Category Archives: Sherwood Valley Pomo

Recent Letters From Coyote Valley Re: Ongoing Cultural Genocide, Destruction of Cultural Sites

The Coyote Valley Band of Pomo Indians (as well as the Sherwood Valley Rancheria and the Round Valley Indian Tribes) have tried persistently, and in an exhaustive manner, to compel state and federal regulatory authorities to protect cultural sites in both the Willits Bypass construction zone and in the so-called “mitigation construction” areas, in accordance with the National Historic Preservation Act and other legal authorities.

Yesterday, defenders of these sacred sites gathered to call attention to CalTrans’ ongoing desecration of the rich cultural areas in what is today known as Little Lake Valley.  For context on the destruction that continues to play out, we are providing links to eight recent letters from the Coyote Valley Band to CalTrans and regulatory agencies that comprehensively describe these issues.

  • Letter to CalTrans — May 11, 2015
  • Letter to CalTrans’ Mike Bartlett — May 21 2015
  • Letter to CalTrans’ Charlie Fielder — June 11, 2015
  • Letter to Army Corps of Engineers Lt. Colonel John C. Morrow — June 25, 2015
  • Letter to North Coast Regional Water Quality Control Board member John W. Corbett — June 25, 2015
  • Letter to Army Corps Lt. Colonel Morrow Regarding Herbicides
  • Letter to North Coast Regional Water Quality Control Board Executive Officer Matthew St. John Regarding Herbicides
  • Protesters Come Back!

    Despite impending rain, activists returned today for a second day of protest against the bitterly contested Caltrans’ Bypass, after shutting down fill operations on the northern interchange all day yesterday. On Tuesday, two groups of activists held long cloth banners with the messages: ”Caltrans Kills Wetlands” and “Caltrans: Paving the Road to Extinction” stretched across the entrance to two haul roads off highway 101, blocking ingress and egress from the construction zone.

    A third group, including Priscilla Hunter, Tribal Representative for the Coyote Valley Band of Pomo Indians and other Native Americans of lineal descent to the area’s Pomo ancestors, succeeded in reaching the ancestral cultural site they want to protect, remaining there for some time with the American Indian Movement (AIM) flag, to drum and pray. The activists then blocked a third stream of dirt-filled trucks, effectively stopping work.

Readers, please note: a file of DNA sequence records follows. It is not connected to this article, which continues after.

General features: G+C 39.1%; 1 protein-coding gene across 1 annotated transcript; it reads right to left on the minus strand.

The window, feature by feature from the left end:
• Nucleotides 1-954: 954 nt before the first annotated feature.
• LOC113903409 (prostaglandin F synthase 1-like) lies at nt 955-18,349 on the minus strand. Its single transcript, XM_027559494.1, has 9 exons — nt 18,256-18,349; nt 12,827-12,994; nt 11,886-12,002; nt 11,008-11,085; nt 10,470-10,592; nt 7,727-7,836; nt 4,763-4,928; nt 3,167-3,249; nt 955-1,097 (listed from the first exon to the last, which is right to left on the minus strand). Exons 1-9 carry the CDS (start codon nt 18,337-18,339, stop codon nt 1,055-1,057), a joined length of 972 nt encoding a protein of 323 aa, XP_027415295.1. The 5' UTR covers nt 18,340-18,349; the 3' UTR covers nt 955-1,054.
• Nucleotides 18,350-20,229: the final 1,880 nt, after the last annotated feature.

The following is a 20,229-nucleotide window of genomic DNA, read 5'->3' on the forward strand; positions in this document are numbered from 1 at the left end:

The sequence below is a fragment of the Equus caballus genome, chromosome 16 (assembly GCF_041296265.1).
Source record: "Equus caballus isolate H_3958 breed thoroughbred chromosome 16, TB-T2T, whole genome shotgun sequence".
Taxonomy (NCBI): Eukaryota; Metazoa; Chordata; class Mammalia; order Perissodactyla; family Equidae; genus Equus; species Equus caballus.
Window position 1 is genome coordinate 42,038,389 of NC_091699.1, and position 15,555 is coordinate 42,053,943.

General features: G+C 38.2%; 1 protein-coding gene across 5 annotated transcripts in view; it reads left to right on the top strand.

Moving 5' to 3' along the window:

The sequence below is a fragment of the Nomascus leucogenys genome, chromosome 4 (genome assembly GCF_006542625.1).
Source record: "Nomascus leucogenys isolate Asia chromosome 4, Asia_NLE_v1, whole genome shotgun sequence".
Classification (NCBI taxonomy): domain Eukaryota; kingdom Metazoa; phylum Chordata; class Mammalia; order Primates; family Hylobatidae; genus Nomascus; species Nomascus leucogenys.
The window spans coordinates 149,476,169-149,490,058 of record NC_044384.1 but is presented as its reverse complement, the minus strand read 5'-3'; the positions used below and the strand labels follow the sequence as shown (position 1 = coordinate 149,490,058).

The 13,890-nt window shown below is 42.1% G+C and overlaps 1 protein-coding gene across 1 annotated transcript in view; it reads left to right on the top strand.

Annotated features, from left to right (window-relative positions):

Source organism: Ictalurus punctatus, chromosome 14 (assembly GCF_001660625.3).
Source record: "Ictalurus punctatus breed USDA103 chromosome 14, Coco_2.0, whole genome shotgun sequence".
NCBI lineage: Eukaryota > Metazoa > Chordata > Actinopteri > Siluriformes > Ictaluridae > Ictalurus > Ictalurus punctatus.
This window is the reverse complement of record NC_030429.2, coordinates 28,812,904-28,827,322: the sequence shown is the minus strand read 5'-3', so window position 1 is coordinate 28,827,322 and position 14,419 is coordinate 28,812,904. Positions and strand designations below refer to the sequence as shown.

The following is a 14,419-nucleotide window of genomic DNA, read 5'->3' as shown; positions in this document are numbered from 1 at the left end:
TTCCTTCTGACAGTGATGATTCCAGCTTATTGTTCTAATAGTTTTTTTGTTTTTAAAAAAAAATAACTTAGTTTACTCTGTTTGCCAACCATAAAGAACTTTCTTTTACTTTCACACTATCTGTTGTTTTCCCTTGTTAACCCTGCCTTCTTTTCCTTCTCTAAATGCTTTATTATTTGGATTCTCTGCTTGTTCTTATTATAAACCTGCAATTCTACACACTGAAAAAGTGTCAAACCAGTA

Protesters’ numbers have increased lately due to the participation of Native American Pomo Tribes, including those from Coyote Valley, Sherwood Rancheria, Potter and Redwood Valley, all of whom were represented at the protest. Continue reading

    ABC7 News on Damage to Little Lake Pomo Ancestral Site

    ABC7 News, which broke the story of CalTrans’ permit suspension by the Army Corps of Engineers this past Friday, chimed in today with a story on the latest damage to a Little Lake Pomo ancestral site, which occurred on June 12th.

    The Anderson Valley Advertiser’s detailed online story about the damaged site appeared on Saturday.

    ABC’s story says, in part: “ABC7 News has learned that earlier this month construction crews damaged a Native American archaeological site. It was just last Friday the federal government ordered work halted, because of environmental issues. Now we are learning more about what was behind the stop work order on the project.”

    Before getting to the ABC story, here’s an excerpt from the AVA story by Will Parrish:

    “Even after Keefe and the construction crews realized they had just run machinery through a site they had previously identified as archeologically significant, but had not yet studied in any consequential fashion, they determined that work in the area should continue. In other words, rather than stop work and evaluate the damage, gather information from the archeological deposit that had been fractured by the fresh ground disturbance, or even notify tribes to get their input on the situation, the construction team plunged ahead with installing a waterline in the trench.

    Then, they backfilled it.

    Keefe, the principal CalTrans archeologist on the project, gave the decision to fill in the site after running through it with a ditchwitch his blessing.

    Tribal monitors were not present at the time, although the Coyote Valley Band of Pomo Indians has been adamantly requesting that CalTrans hire two more such monitors to keep up with the huge scope of work taking place on both the Bypass construction route and, as in this case, on the Bypass mitigation lands.”

    Coyote Valley Band of Pomo Indians Resolution Regarding Willits Bypass

    The following resolution was adopted by the Coyote Valley Band of Pomo Indians Tribal Council on April 17, 2014.

    WHEREAS, the Preamble to the Document Embodying the Laws, Customs and Traditions of the Coyote Valley Band of Pomo Indians, (Tribal Constitution), declares in pertinent part as follows :

    We, the Coyote Valley Band of Pomo Indians, being a sovereign native people, in order to organize for our common good, to maintain and foster our tribal culture, to protect and conserve our land and natural resources and to promote the general welfare of our people and to secure the rights and powers inherent in our sovereign status do hereby establish and adopt this document.

    WHEREAS, it is therefore the duty of the Coyote Valley Tribal government pursuant to the Tribal Constitution to preserve and protect our cultural resources and traditions in order to safeguard the general welfare of the Tribe; and

    WHEREAS members of our Tribe are lineal descendants of the Little Lake Band of Pomo whose ancestral territory included the Little Lake Valley, the current site of the Willits By Pass project of Cal Trans and the Federal government; and Continue reading